This would come as some shock due to the fact it would be this soon, but not a shock overall, multiple reports claim that Lance Stroll’s father, Lawrence, has purchased the failing Force India team for 2019. Plugging young Lance in a pink panther seat now will only help him get acclimated to his new team and prepare for a nice long career of nepotism at Stroll Racing (we’re still working on a team name).
But does Stroll deserve the seat based on skill? That remains to be seen. I was very impressed with Stroll’s podium in 2017, and I do think there could be some talent there. However, Williams has been a joke in 2018, so there is really not much to go off of besides his one-on-one battle with Sergei Sirotkin… which is a resounding four points to zero in Stroll’s favor. With daddy at the helm, they can pay Mercedes and get a respectable aero package — maybe Stroll gets some points in 2019? I understand that he has not been spectacular in his first two seasons, but he had some good races in his rookie season. He had some very bad ones, especially early, but he’ll have his chance to prove himself in 2019.
So what does this mean for Stoeffel Vandoorne? The Belgium has not had a banner season, but McLaren, with their “upgraded” car featuring the Renault engine, hasn’t either for that matter. However, there has been a clear difference in performance between the two drivers. It is very tough to compare a driver in his second full season of F1 competition to Fernando Alonso, but the Spaniard has scored 44 points this season, and Vandoorne, only 8 points.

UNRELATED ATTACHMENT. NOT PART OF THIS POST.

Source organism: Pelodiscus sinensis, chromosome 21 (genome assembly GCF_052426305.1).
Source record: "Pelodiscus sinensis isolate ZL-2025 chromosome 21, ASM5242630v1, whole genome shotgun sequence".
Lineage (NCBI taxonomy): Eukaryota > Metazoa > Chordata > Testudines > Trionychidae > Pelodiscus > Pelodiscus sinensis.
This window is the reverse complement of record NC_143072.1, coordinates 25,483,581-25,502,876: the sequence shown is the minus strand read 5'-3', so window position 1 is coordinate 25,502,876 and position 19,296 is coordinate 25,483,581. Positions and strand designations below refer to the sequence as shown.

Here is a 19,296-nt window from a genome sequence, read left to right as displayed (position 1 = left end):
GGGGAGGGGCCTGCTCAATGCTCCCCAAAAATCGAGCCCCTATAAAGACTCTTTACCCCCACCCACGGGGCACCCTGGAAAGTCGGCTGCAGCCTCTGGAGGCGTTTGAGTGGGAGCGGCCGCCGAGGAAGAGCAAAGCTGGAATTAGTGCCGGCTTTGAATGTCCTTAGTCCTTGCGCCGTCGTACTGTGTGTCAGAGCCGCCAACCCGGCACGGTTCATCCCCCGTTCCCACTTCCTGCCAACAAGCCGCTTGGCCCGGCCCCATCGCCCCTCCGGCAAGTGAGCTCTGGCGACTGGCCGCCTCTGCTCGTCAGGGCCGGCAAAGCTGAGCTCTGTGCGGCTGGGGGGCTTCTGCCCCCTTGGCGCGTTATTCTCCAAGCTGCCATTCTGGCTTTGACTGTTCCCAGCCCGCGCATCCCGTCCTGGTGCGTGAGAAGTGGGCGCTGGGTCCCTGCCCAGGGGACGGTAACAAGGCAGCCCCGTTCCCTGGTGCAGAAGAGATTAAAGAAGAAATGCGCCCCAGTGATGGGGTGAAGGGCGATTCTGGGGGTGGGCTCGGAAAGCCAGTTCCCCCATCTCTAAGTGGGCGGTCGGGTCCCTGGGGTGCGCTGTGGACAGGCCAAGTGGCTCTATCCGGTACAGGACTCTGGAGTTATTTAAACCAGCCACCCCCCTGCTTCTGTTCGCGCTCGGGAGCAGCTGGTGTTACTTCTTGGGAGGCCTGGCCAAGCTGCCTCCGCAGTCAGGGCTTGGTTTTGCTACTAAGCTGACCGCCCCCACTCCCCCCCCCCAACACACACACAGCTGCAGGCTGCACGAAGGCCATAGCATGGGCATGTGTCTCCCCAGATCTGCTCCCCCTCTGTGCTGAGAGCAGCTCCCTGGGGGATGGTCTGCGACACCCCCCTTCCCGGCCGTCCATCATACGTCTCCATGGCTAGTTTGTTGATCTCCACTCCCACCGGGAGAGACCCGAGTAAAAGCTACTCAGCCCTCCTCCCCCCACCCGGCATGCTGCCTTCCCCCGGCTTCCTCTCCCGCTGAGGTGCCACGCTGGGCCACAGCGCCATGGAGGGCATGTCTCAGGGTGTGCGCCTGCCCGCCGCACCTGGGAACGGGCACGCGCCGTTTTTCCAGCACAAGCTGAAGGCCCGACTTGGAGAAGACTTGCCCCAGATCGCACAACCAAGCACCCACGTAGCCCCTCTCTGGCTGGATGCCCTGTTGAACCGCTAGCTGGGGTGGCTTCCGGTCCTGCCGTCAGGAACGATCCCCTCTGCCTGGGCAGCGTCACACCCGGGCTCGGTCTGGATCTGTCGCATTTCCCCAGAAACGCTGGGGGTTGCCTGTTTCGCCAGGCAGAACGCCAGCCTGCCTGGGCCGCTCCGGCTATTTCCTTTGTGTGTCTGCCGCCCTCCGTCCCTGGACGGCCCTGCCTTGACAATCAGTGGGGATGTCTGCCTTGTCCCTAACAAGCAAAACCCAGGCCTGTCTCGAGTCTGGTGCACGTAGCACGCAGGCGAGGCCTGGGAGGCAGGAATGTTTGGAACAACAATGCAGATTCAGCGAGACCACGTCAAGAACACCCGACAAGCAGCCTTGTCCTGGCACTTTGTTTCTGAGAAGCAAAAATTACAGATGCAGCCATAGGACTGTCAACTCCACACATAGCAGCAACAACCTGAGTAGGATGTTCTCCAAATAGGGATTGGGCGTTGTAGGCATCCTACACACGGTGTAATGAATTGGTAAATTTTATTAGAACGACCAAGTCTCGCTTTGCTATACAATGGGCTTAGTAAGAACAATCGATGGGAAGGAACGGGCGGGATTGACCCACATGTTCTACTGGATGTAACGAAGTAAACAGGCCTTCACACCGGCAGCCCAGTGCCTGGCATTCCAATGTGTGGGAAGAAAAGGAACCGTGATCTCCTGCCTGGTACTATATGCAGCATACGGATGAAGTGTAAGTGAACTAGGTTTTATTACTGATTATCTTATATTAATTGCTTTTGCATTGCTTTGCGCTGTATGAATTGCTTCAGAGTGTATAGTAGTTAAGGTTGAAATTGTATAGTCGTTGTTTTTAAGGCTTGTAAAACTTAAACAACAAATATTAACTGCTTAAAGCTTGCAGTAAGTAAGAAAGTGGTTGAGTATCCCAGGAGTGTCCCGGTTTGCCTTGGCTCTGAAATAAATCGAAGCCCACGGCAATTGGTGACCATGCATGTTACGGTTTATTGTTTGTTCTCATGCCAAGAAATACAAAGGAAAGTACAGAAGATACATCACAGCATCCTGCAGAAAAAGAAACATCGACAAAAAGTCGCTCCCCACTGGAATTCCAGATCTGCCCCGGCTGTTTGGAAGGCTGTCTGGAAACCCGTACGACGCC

This is a large difference, and with McLaren dealing with a season that has not at all lived up to the hype, the pressure is on to find performance, especially with Fernando Alonso retiring after this season. It is time for Zak Brown and McLaren to make some major swings at success — to pick a driver like Esteban Ocon, the Mercedes golden child who has lived up to his hype with his current car’s performance. Giving Ocon the keys to McLaren’s future is a pretty big swing if you ask me.
Esteban Ocon has been very strong in his first two seasons. He has 29 points so far this season, with his teammate Sergio Perez scoring 30. Force India’s 2018 has been terrible — they have left major assets like their engine provider, Mercedes, unpaid. So to at least be even with his teammate in points with six years less experience, that’s good enough to prove Ocon’s abilities for this season.
With 87 points in Ocon’s first full season in 2017, Force India looked like the fourth best team with the combination of Ocon and Perez. Esteban has proven that he can compete at the highest level that his car will give him. Besides LeClerc and maybe Sainz, Ocon has the most promise to have a good Formula One career. So while Mercedes is set on their drivers, Ocon has to make a move now to get experience with a top team if he wants to get the call to the Silver Arrows when they get rid of Bottas or Lewis Hamilton retires after 2020.
This is only the beginning of the silly season: we still have a Ferrari and Red Bull seat to fill. Time will tell how different the driver lineup will be in 2019. What we do know is it will be without Fernando Alonso.
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I wonder about the prospect of Perez going to Haas as a replacement for Grosjean. Checo is 4 years younger and more importantly as a Mexican driver on an American team this would be a potential fan favorite North American combination.